Nature Calls

Trip Start Mar 10, 2011
Trip End May 05, 2011

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Where I stayed
Vivian and David's house

Flag of United States  , Pennsylvania
Saturday, March 19, 2011

I arrived in Pittsburgh after some interesting conversation on the train with a wayward photography student. Not particularly glamorous, the city does exude some kin of gritty warmth that is definitely welcoming.  Pittsburgh sits at the nexus of three rivers, challenging city planners and resulting in a convoluted network of streets and laneways - bearing little resemblance to the grand boulevards seen so far.  Formerly of steelwork fame, it now houses an impressive cohort of transplants at the two prestigious universities. Vivian and David received me at Fat Heads.  Aptly named for its Headwiches - sandwiches the size of your head.  Needless to say my pulled pork and bacon creation felled me for the night and I retired comfortably into bed.
So we began our first day making for Bear Run and its most famous resident - Fallingwater. This house was the magnum opus for Frank Lloyd Wright.  Its design almost singlehandedly catapulted him into international recognition and ressurected his career at 68.  Conceived as a replacement for a log cabin to allow local businessman Edgar Kaufman Snr to get away from the bustle of the city, Wright took the contract and blatantly disregarded all precedents and regultations.  He was to design a house looking onto the falls; he designed it ON the falls.  He was given a budget of $30,000 (already a generous post depression sum); he spent over $150,000 (something in the order of 6-10 million today if you are interested).  Finally Kaufman's engineers said the rock provided unpredictable foundations, he ignored them. I had always considered Wright a genius to have masterminded the engineering of his cantilevers, but I found that his engineering was far from adequate and required some major renovations in 2002 to prevent a catastrophic collapse.  Instead, his glorious vision lay in his painful attention to detail and absolute conviction towards his goal of creating integration with the landscape.  Fallingwater does not so much lie within the mountains, it IS the mountains.  From the first moment I stepped into view of this majestic feature, I was taken by the way it sweeps through the woods into view - colours selected so that it seemed distinctively human but at the same time in harmony with the forest. Step inside and you are greeted with a cosseting yet airy interior, with low ceilings drawing view towards the outside landscape.  I felt a sense that within the walls this was a very luxurious cavern rather than a house, however not once did I feel this was anything but a home. The Kaufmans agreed, and they made this their weekend escape for almost 30 years before generously donating it for public showing.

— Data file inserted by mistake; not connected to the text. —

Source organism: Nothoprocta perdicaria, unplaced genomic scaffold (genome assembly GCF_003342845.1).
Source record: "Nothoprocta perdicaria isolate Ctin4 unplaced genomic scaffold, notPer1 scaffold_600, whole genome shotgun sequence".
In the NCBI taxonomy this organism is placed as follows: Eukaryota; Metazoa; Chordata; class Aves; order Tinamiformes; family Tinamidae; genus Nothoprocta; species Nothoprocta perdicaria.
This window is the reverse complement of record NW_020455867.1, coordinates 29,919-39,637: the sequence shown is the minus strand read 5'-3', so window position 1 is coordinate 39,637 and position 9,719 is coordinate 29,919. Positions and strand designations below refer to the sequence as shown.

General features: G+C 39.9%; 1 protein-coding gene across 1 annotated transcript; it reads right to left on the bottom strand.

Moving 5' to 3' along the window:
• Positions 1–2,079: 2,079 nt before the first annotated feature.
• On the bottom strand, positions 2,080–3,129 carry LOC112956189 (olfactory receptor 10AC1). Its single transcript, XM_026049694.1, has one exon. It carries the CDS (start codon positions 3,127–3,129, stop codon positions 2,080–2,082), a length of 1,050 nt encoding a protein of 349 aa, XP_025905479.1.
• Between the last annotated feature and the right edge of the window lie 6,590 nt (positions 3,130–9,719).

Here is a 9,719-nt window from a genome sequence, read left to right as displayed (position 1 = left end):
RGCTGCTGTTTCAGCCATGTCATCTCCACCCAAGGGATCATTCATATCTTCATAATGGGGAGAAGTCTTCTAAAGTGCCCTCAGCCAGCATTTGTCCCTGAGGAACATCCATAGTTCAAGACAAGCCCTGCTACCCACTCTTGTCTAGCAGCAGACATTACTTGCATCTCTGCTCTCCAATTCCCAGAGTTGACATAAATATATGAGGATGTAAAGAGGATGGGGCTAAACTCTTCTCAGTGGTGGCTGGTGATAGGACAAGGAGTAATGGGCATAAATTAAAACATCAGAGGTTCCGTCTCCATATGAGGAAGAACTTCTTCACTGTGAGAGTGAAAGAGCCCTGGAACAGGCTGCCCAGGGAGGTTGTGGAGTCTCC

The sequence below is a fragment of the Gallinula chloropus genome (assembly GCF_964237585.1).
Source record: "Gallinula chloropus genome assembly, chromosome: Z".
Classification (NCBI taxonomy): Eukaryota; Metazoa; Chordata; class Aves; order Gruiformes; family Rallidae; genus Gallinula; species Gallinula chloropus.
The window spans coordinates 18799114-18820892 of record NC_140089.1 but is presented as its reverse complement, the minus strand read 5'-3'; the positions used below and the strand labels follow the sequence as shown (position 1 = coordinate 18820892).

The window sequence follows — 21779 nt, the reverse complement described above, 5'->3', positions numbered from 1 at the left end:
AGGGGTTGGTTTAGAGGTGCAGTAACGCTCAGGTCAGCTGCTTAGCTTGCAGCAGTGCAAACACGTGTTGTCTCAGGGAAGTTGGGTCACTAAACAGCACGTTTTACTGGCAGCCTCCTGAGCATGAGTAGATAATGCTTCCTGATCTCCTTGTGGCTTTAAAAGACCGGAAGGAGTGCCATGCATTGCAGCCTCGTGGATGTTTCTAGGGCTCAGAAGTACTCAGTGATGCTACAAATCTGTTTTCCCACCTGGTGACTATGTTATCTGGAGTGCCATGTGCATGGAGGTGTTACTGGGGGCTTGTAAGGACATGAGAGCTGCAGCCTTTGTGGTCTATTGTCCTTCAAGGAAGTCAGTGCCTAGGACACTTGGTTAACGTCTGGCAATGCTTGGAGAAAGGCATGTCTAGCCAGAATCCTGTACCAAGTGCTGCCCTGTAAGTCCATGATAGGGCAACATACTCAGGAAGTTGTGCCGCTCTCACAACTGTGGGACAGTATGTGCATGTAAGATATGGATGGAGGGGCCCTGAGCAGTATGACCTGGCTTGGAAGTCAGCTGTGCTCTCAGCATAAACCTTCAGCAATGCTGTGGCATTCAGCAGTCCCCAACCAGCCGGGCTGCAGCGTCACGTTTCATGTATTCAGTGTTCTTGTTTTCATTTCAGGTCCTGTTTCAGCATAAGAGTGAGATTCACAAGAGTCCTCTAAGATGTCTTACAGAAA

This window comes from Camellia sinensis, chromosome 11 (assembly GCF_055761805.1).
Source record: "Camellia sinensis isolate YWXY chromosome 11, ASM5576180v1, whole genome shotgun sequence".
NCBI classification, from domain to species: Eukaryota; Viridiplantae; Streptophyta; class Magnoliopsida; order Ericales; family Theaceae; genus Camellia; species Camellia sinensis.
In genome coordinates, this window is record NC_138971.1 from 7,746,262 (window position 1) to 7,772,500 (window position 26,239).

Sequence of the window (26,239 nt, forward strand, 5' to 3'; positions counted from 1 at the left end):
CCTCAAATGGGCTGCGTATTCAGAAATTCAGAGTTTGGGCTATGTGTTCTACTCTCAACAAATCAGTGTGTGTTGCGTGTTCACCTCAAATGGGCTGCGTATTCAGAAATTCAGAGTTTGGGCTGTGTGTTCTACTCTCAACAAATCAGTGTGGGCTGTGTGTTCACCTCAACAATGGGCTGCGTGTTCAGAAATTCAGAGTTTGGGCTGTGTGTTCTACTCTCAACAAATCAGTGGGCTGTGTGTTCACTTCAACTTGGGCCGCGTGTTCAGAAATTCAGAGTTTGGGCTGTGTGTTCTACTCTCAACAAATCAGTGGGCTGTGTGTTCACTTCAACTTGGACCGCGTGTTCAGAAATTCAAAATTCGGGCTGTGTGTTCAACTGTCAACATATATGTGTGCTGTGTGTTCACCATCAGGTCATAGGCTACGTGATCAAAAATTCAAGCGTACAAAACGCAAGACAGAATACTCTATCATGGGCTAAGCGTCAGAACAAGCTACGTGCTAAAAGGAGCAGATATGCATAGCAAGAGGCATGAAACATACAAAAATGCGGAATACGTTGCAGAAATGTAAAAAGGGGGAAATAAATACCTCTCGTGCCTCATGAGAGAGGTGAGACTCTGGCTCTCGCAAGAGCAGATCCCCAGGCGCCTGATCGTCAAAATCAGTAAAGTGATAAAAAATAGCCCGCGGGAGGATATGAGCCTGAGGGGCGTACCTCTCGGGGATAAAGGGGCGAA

Kentuck Knob is another Wright house in Bear Run designed for the Hagan family at the twilight of his career, Wright never did see the finished product, yet his stamp can be seen despite the raft of un-Wright posthumous modifications to the design.  It continues Wright's philosophy of organic architecture overlaid onto a hexagonal grid - as such the many curious angle give the house an almost other-worldly perspective to the outside forest. The view at the Knob was breathtaking. Wandering hillsides dotted with cattle and horses from the nearby farmhouse could make the most hardened nomad long for the comfort of home.
Whilst travelling through the area we chanced across the Youghiogheny River and Ohiopyle Falls surrounded by picturesque parklands. These unexpected sights, can provide the most profound moments in ones travels.  The falls were not grand in stature, yet their force of rushing and the powder mist could only be contrasted in the calm of little eddies a their foot.  Surely it is this kind of scenery that captivated the minds of men such as Samuel Clemens.
We finished this day at the contemporary cuisine of Eleven.  Wholesome fresh mains were complemented and at times overshadowed by the perfectly executed desserts of cannoli, pudding and brulee.
It is a pity that many visitors may not come to see the natural beauty of Pittsburgh, for the ancient natural wonder provides as much an insight as the steel of the city ever could. 
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